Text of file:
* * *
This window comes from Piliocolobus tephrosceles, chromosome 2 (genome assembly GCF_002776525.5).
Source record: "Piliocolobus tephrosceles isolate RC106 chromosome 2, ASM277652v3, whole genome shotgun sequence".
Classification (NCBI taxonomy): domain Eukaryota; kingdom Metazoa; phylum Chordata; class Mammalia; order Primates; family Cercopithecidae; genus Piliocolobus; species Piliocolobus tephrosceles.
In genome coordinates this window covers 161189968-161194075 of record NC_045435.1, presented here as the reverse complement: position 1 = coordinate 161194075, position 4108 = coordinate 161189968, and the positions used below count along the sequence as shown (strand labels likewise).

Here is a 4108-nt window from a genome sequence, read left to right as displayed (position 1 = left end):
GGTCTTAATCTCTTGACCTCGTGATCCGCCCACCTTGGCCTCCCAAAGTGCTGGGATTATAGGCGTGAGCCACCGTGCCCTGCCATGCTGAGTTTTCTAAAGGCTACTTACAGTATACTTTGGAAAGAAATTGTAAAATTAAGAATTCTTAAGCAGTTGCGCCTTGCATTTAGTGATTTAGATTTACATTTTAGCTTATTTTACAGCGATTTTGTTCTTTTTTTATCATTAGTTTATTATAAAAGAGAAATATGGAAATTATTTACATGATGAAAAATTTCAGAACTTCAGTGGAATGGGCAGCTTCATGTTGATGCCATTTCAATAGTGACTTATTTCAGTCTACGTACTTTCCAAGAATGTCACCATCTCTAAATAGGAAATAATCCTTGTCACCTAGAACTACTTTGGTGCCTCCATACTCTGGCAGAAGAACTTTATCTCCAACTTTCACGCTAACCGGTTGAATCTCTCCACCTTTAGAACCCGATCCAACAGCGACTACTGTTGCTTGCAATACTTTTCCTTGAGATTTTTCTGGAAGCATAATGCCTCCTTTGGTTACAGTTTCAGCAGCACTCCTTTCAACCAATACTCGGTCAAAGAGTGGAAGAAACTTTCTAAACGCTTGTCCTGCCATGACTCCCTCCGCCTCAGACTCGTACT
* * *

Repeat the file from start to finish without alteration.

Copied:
This window comes from Piliocolobus tephrosceles, chromosome 2 (genome assembly GCF_002776525.5).
Source record: "Piliocolobus tephrosceles isolate RC106 chromosome 2, ASM277652v3, whole genome shotgun sequence".
Classification (NCBI taxonomy): domain Eukaryota; kingdom Metazoa; phylum Chordata; class Mammalia; order Primates; family Cercopithecidae; genus Piliocolobus; species Piliocolobus tephrosceles.
In genome coordinates this window covers 161189968-161194075 of record NC_045435.1, presented here as the reverse complement: position 1 = coordinate 161194075, position 4108 = coordinate 161189968, and the positions used below count along the sequence as shown (strand labels likewise).

Here is a 4108-nt window from a genome sequence, read left to right as displayed (position 1 = left end):
GGTCTTAATCTCTTGACCTCGTGATCCGCCCACCTTGGCCTCCCAAAGTGCTGGGATTATAGGCGTGAGCCACCGTGCCCTGCCATGCTGAGTTTTCTAAAGGCTACTTACAGTATACTTTGGAAAGAAATTGTAAAATTAAGAATTCTTAAGCAGTTGCGCCTTGCATTTAGTGATTTAGATTTACATTTTAGCTTATTTTACAGCGATTTTGTTCTTTTTTTATCATTAGTTTATTATAAAAGAGAAATATGGAAATTATTTACATGATGAAAAATTTCAGAACTTCAGTGGAATGGGCAGCTTCATGTTGATGCCATTTCAATAGTGACTTATTTCAGTCTACGTACTTTCCAAGAATGTCACCATCTCTAAATAGGAAATAATCCTTGTCACCTAGAACTACTTTGGTGCCTCCATACTCTGGCAGAAGAACTTTATCTCCAACTTTCACGCTAACCGGTTGAATCTCTCCACCTTTAGAACCCGATCCAACAGCGACTACTGTTGCTTGCAATACTTTTCCTTGAGATTTTTCTGGAAGCATAATGCCTCCTTTGGTTACAGTTTCAGCAGCACTCCTTTCAACCAATACTCGGTCAAAGAGTGGAAGAAACTTTCTAAACGCTTGTCCTGCCATGACTCCCTCCGCCTCAGACTCGTACT